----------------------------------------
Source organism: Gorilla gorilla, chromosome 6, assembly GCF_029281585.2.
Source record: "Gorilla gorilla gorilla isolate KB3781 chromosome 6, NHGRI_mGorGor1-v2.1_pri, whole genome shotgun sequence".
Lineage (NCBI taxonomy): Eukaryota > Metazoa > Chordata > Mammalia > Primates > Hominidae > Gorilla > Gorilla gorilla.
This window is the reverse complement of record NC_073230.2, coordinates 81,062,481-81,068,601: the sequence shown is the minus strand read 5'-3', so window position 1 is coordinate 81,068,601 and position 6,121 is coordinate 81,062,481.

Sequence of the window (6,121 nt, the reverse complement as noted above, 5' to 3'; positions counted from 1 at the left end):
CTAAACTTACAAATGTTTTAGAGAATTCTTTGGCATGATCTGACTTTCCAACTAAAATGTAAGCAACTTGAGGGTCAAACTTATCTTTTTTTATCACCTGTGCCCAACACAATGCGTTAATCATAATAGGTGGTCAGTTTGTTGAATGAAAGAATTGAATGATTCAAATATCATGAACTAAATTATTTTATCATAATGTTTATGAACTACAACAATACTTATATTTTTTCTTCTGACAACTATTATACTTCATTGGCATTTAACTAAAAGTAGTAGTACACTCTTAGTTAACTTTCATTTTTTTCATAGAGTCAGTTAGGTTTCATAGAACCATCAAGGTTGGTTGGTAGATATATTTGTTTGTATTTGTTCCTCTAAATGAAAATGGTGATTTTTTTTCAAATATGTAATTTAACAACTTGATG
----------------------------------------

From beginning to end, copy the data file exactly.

Source organism: Gorilla gorilla, chromosome 6, assembly GCF_029281585.2.
Source record: "Gorilla gorilla gorilla isolate KB3781 chromosome 6, NHGRI_mGorGor1-v2.1_pri, whole genome shotgun sequence".
Lineage (NCBI taxonomy): Eukaryota > Metazoa > Chordata > Mammalia > Primates > Hominidae > Gorilla > Gorilla gorilla.
This window is the reverse complement of record NC_073230.2, coordinates 81,062,481-81,068,601: the sequence shown is the minus strand read 5'-3', so window position 1 is coordinate 81,068,601 and position 6,121 is coordinate 81,062,481.

Sequence of the window (6,121 nt, the reverse complement as noted above, 5' to 3'; positions counted from 1 at the left end):
CTAAACTTACAAATGTTTTAGAGAATTCTTTGGCATGATCTGACTTTCCAACTAAAATGTAAGCAACTTGAGGGTCAAACTTATCTTTTTTTATCACCTGTGCCCAACACAATGCGTTAATCATAATAGGTGGTCAGTTTGTTGAATGAAAGAATTGAATGATTCAAATATCATGAACTAAATTATTTTATCATAATGTTTATGAACTACAACAATACTTATATTTTTTCTTCTGACAACTATTATACTTCATTGGCATTTAACTAAAAGTAGTAGTACACTCTTAGTTAACTTTCATTTTTTTCATAGAGTCAGTTAGGTTTCATAGAACCATCAAGGTTGGTTGGTAGATATATTTGTTTGTATTTGTTCCTCTAAATGAAAATGGTGATTTTTTTTCAAATATGTAATTTAACAACTTGATG